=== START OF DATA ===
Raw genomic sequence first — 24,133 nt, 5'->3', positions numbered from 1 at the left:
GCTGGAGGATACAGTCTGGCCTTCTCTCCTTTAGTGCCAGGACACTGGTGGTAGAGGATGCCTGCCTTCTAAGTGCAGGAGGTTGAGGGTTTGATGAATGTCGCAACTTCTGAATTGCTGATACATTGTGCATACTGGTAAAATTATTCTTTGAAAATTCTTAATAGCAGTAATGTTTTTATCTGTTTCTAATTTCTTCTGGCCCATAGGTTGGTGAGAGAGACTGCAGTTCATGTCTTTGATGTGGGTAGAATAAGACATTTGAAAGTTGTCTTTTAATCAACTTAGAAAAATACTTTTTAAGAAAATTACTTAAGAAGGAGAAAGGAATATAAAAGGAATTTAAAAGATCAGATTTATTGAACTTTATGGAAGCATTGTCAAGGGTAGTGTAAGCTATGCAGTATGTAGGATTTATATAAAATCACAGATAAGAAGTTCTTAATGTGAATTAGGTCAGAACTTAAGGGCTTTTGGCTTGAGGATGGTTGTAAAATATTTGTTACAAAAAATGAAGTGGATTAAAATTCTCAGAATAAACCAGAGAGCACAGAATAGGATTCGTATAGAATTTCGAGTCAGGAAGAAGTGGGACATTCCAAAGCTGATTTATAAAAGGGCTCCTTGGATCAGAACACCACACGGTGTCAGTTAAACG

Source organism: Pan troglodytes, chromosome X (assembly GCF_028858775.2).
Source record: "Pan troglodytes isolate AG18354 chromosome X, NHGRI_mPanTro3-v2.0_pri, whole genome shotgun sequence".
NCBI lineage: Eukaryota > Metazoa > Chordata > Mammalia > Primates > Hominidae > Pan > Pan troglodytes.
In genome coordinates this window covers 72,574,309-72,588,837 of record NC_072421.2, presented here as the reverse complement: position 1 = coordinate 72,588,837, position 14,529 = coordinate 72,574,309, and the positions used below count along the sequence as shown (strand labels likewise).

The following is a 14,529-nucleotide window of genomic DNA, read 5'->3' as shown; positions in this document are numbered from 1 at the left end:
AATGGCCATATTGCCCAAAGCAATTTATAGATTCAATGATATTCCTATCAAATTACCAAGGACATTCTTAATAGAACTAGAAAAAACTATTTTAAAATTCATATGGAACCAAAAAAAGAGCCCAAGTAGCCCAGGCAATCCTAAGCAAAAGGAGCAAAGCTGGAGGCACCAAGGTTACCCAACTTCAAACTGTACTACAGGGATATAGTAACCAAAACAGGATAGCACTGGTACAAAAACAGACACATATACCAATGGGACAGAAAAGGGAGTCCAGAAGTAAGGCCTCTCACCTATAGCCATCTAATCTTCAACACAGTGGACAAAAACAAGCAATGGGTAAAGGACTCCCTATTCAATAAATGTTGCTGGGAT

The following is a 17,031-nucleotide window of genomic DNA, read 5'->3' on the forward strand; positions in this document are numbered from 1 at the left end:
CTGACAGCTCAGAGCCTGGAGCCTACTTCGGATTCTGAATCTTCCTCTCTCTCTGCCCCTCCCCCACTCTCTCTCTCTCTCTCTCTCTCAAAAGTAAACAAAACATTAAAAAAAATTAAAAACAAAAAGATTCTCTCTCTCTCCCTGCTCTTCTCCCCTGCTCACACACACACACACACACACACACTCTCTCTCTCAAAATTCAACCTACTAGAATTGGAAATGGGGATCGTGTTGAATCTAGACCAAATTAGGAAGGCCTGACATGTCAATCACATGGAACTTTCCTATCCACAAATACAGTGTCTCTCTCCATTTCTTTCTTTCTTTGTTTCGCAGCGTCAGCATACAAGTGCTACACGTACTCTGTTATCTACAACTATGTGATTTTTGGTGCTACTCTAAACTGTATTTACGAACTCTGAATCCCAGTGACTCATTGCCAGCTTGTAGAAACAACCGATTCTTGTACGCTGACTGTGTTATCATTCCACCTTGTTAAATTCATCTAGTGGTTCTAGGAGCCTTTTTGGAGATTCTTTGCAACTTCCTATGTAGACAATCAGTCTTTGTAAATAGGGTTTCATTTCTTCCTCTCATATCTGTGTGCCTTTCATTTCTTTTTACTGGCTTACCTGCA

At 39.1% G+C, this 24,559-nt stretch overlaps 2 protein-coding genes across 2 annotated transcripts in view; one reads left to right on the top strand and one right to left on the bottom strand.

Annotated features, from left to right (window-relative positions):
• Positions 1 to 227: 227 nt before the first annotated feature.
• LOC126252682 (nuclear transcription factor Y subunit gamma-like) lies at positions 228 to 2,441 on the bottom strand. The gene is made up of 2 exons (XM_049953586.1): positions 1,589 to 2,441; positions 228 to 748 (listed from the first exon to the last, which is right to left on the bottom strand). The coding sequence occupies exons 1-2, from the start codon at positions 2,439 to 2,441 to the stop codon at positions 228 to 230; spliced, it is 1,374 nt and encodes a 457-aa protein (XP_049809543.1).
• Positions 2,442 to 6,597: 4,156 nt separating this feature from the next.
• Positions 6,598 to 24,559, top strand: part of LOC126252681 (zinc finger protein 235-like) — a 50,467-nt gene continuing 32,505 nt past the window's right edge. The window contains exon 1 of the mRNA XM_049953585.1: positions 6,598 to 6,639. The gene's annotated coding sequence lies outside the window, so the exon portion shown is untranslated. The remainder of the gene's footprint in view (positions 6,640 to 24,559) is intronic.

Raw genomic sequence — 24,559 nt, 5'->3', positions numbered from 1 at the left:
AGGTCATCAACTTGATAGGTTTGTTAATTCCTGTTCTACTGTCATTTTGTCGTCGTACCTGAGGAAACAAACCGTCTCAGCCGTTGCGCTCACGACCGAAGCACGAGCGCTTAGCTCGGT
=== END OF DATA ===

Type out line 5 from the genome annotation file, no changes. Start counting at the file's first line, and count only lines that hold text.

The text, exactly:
NCBI lineage: Eukaryota > Metazoa > Chordata > Mammalia > Primates > Hominidae > Pan > Pan troglodytes.